#SuzyCouture: Valentino – Beyond Great Beauty, A Message Of Inclusivity

A swish of taffeta on a long dress, a shiver of movement in the branches of spring flowers – and the audience rose to its feet. Celine Dion wiped away tears and Valentino himself hugged Pierpaolo Piccioli, a 21st-century designer of dreams.

Is there any greater wonder than an haute couture show in the heart of Paris, in a grand and gilded mansion, where – at last – the overwhelming majority of the models were black?

As they walked with dignity and grace through the interlocking rooms, there was a mixture of awe at the colours – bright coral with a cluster of satin roses surrounding their face; or a mustard-yellow coat over grass-green trousers; or a mauve throw over orange, shaded with strings of silk. The combinations were artistic and exceptional.

Then there was the unprecedented lightness of gowns which, back in history, would have draped heavily and puddled across the floor. In their handcraft, the Valentino workers seemed to have exceeded their own stratospheric standards.

“I love couture for what it is, a dream, a fantasy. I don’t really believe in modernism in couture. It has to be craftsmanship, construction and lightness,” said Pierpaolo, who had reimagined the iconic Cecil Beaton image of a group of elegant women, and transferred it to elegant women of colour.

The designer said that he had traced early images of black/African beauty in art from the Renaissance to the 19th century, “when these people were always put on the side”, through to Ebony, the first 20th-century magazine to reach out to black people. He also referred to the moment in 2008 when the late Franca Sozzani produced an all-black Italian Vogue magazine, which sold out in a single day.

Yet the show did not seem in any way like a lesson – more a flutter of prettiness, from shapely short dresses to longer gowns, printed or patterned with flowers.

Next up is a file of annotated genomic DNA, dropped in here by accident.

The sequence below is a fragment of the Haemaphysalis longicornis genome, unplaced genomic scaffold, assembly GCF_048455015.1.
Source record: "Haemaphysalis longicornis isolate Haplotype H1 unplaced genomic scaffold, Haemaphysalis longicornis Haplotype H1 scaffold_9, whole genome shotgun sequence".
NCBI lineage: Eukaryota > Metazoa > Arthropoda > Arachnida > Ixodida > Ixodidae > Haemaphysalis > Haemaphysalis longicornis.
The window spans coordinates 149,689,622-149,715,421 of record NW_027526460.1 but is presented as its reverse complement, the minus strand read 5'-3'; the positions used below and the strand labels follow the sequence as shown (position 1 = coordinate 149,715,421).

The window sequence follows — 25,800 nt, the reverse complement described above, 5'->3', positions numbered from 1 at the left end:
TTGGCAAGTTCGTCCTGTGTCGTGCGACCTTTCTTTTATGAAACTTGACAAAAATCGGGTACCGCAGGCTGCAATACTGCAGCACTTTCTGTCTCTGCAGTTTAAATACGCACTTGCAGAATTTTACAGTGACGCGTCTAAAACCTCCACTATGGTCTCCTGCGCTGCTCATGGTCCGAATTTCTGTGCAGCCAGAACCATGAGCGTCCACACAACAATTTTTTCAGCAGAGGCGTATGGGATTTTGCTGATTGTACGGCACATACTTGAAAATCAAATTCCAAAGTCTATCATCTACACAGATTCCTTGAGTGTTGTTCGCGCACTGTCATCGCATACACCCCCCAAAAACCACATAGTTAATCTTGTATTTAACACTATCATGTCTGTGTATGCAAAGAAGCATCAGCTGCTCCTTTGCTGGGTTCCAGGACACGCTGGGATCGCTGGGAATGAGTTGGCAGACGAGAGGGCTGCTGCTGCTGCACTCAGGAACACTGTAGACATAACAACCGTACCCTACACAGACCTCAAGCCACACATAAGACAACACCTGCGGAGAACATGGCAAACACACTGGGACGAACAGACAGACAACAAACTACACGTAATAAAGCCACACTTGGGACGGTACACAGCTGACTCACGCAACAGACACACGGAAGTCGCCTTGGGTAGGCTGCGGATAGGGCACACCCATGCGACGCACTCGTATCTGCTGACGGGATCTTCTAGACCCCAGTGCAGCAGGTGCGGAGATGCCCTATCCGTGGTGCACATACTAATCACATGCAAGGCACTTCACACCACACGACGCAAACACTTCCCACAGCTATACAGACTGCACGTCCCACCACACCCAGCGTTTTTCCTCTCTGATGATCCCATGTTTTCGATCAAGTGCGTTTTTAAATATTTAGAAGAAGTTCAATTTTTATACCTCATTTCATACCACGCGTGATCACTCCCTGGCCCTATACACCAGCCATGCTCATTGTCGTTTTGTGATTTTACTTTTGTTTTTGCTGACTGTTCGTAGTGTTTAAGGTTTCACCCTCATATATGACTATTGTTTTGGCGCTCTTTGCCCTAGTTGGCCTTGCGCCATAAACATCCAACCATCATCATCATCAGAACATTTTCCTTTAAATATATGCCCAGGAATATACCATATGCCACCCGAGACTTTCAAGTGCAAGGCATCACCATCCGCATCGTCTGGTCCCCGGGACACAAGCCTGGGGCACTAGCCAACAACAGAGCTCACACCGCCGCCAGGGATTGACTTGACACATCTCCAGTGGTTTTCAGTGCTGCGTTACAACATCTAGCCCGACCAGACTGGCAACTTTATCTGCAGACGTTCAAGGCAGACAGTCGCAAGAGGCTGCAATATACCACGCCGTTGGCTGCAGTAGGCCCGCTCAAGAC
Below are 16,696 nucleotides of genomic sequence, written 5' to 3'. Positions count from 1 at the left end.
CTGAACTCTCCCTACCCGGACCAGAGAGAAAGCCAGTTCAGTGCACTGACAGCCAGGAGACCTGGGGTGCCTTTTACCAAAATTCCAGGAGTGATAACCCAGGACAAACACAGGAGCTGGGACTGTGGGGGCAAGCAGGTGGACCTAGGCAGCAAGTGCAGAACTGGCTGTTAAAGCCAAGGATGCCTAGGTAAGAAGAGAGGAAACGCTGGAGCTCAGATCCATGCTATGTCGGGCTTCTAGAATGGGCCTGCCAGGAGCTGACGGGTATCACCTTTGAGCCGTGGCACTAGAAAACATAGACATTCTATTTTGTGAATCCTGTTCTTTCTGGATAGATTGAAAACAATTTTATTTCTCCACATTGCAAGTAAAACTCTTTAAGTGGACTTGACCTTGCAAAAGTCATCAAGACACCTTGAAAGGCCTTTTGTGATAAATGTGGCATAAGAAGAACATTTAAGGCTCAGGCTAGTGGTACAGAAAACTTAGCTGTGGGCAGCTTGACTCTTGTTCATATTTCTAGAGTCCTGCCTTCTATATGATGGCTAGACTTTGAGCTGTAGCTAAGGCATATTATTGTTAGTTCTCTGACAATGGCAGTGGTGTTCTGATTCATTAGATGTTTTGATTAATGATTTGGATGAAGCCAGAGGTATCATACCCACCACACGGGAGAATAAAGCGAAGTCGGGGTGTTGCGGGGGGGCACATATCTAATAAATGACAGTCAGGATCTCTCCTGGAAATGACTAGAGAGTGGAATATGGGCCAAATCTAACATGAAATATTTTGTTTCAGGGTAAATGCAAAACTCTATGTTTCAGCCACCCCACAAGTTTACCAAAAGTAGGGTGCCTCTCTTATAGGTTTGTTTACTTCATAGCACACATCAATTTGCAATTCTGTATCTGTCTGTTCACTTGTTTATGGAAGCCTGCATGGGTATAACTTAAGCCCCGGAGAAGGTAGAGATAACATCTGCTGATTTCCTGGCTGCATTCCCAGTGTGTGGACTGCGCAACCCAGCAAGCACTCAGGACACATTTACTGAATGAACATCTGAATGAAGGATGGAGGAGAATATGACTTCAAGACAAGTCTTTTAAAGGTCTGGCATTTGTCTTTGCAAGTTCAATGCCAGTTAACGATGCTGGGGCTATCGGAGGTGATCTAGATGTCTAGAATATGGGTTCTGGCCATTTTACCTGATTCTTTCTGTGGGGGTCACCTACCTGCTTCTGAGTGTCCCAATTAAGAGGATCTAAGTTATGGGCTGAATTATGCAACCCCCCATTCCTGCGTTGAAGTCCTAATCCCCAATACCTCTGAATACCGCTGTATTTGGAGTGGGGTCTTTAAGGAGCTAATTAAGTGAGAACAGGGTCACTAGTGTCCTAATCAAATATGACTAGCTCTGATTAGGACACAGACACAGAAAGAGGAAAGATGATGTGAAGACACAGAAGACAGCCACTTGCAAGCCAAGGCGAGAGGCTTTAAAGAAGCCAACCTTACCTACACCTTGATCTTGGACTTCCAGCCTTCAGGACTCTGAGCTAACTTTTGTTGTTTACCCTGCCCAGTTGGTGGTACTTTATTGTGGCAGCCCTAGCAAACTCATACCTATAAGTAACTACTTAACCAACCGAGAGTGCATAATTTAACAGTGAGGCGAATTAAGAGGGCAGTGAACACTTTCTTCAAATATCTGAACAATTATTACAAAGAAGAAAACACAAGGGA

Every one of the 65 Valentino outfits was named after flowers, from roses – number one – to orchids, rhododendrons, tulips, violets and so many more. The blooms had each been chosen by the seamstresses themselves.

A fairy-like quality was enhanced by the models’ eyes, where feathers embellished the lashes.

The attention to detail, right down to flora-painted stockings, was something expected from Valentino, but the way that Pierpaolo created beauty out of a contentious subject was exceptional.

“This is not a political message,” the designer insisted. “It’s very aesthetic, which may be more deep and more subtle, but definitely stronger for me. Every day, all of us are talking about diversity, but we always talk about being free to wear something. But talking about diversity and beauty in haute couture is something different.

“I have been thinking about colours in a different way because you can invent new colours or reimagine combinations,” Pierpaolo continued. “Colour is a reflection of life, so when you see colour on different skins, of course, it looks different, like working on something you already know. Let’s say the collection is a very classic couture collection and there are floral prints but nothing ethnic at all… nothing to do specifically with black culture.”

The front-row audience, aside from Pierpaolo’s wife and two daughters, included film maker Sofia Coppola, movie star Kristin Scott Thomas, and designers Claire Waight Keller of Givenchy, Raf Simons, shoe supremo Christian Louboutin and Giambattista Valli, who was at fashion school in Rome with Pierpaolo.

Valentino himself said that the show made him feel proud and joyous.

“Just the colours in chiffon, more than embroideries, moved me,” the designer and founder said. “Everything was so exceptional. Pierpaolo is so intelligent. He must love me because he has worked with me for more than 30 years and sometimes I saw things that I thought were in my memory.”